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“The best thing about Ugadi is the feeling of a fresh start”

Vijay Kumar, Director IT, Akshaya Patra Foundation, talks about the cultural and spiritual significance of this festival, and why it’s close to his heart. By Satyaki Sarkar

With over 40 years of experience and a long and illustrious career in the IT industry, Vijay Kumar has worked with the likes of International Instruments and Himalaya Drug Company. He believes strongly in social service and giving back to the society, which has led to him taking on the role of IT head at the Akshaya Patra Foundation, an NGO that uses technology to aid social causes. Vijay is also a believer in cultural traditions and feel they are an important part of our heritage. On Ugadi, he talks to us about the significance of the festival and the role it plays in his life.

Spiritual significance
“For people from the southern part of India, especially Karnataka, Ugadi is one of the biggest festivals of all. It marks the beginning of a new year as per our calendar. Ugadi denotes the beginning of something and always brings with it a new chapter in one’s life. From listening to Panchanga Sravanam in the morning, to the meditation and puja that follows, Ugadi has quite a few traditions and customs. One of the most important among them is Bevu Bella, a unique dish comprising of a mixture of six different tastes, which represent the different experiences in life that every individual needs to respect, accept, and then move forward. It’s the first dish to be had on this day and is made using neem buds, jaggery, green chilli or pepper, salt, tamarind juice, and raw mango. The different tastes, like bitterness, sweetness, spiciness, saltiness, sourness, and tanginess denote the feelings of sadness, happiness, anger, fear, disgust, and surprise that we all must face and accept in life.”

Family traditions
“Right from my childhood till now, I have made it a point to celebrate the festival with family. We were a huge joint family of four brothers and sisters, and would celebrate the festival together with much aplomb. Nowadays, not all of us live close by any more, and so close relatives who still stay nearby meet together for dinner, to spend time together. We take turns meeting at each other’s houses.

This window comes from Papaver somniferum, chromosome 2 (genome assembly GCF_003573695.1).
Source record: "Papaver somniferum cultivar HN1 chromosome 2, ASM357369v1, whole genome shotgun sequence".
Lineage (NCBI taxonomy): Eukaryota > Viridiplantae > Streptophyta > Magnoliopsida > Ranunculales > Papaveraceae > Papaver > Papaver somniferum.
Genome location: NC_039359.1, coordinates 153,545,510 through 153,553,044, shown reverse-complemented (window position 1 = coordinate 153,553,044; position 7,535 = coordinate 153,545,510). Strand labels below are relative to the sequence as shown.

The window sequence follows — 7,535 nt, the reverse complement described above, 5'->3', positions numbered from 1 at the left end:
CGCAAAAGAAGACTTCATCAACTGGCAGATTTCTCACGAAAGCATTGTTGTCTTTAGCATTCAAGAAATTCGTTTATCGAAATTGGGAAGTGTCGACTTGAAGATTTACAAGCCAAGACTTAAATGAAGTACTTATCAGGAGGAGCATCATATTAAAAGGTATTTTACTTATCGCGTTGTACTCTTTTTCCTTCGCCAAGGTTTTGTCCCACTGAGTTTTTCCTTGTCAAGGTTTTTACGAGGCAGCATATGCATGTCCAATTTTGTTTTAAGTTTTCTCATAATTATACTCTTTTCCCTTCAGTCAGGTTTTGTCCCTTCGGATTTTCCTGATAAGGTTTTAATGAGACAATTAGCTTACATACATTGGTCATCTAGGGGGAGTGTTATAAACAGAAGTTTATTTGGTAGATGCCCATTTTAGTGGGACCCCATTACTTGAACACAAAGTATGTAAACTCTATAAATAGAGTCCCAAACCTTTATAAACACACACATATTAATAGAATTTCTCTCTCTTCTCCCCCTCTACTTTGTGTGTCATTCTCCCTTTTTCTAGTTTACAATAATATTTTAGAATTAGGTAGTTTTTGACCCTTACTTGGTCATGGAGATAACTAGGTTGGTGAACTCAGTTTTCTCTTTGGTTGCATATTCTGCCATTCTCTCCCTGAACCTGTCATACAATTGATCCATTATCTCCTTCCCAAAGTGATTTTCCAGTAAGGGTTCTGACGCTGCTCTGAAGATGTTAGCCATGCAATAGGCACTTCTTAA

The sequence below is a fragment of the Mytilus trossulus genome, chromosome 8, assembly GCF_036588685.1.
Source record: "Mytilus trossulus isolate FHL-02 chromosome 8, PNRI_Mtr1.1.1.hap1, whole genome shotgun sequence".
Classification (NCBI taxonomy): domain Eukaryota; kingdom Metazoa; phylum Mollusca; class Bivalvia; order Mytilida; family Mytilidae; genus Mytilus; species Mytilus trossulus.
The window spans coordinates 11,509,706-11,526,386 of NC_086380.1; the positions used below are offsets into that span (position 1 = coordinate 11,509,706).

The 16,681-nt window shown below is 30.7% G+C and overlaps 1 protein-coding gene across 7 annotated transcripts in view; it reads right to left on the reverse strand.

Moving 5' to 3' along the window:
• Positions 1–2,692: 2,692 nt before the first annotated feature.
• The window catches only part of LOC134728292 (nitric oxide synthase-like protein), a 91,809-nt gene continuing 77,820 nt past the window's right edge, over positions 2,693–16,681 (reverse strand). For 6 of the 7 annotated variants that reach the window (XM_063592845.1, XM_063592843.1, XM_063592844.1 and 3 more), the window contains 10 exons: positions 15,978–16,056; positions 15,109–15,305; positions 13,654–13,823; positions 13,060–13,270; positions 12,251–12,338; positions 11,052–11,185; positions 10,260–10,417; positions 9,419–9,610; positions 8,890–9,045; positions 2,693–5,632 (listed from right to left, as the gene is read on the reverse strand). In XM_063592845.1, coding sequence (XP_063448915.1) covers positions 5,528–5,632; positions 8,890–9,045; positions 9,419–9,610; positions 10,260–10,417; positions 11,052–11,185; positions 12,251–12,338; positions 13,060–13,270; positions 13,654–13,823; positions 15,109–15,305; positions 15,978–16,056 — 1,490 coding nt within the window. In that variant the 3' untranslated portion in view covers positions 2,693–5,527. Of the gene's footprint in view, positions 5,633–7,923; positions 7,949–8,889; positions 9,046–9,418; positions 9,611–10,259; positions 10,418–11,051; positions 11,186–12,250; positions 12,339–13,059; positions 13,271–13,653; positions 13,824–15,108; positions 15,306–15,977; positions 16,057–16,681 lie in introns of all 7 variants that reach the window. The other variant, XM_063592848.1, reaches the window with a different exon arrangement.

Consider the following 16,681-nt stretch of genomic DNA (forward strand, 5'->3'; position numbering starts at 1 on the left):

“As far as food is concerned, the most important dish on Ugadi is Holige, made either with jaggery and dal, or with jaggery and coconut. Traditionally, it is always made at home. Nowadays, everything is available in shops, but earlier these dishes would be made specially only during these festivals. There was a sense of waiting and anxious expectation associated with the festival, which made the moment when we would finally have the dishes all the more enjoyable. This is why we have always continued the tradition, and Holige is made at our home, instead of being bought from outside. Kadubu and Kodubale are two other special dishes made for Ugadi, which I absolutely love.”

A festival close to his heart
“The thing I look forward to most about Ugadi, however, is the feeling of a fresh start that it brings. As the beginning of a new year it brings with it new resolutions, new goals, and new achievements, leaving the past behind. It is about letting go of the past and looking towards the future. Elders in the family are presented with gifts and acknowledged for all that they have done for us. It is also a festival of charity, and we gift new clothes to our caretakers and attendants, as well as the less fortunate. This year, the celebrations will take place at my daughter’s house, and the entire family, including relatives, and anyone who stays nearby, will be present for it. Not only is it an opportunity to spend time with the people who are important to us, it is a way of honouring our traditions and customs. It is only when you leave the country that you realise the importance of these festivals, and the charm that they have.” 

Categories:   Culture

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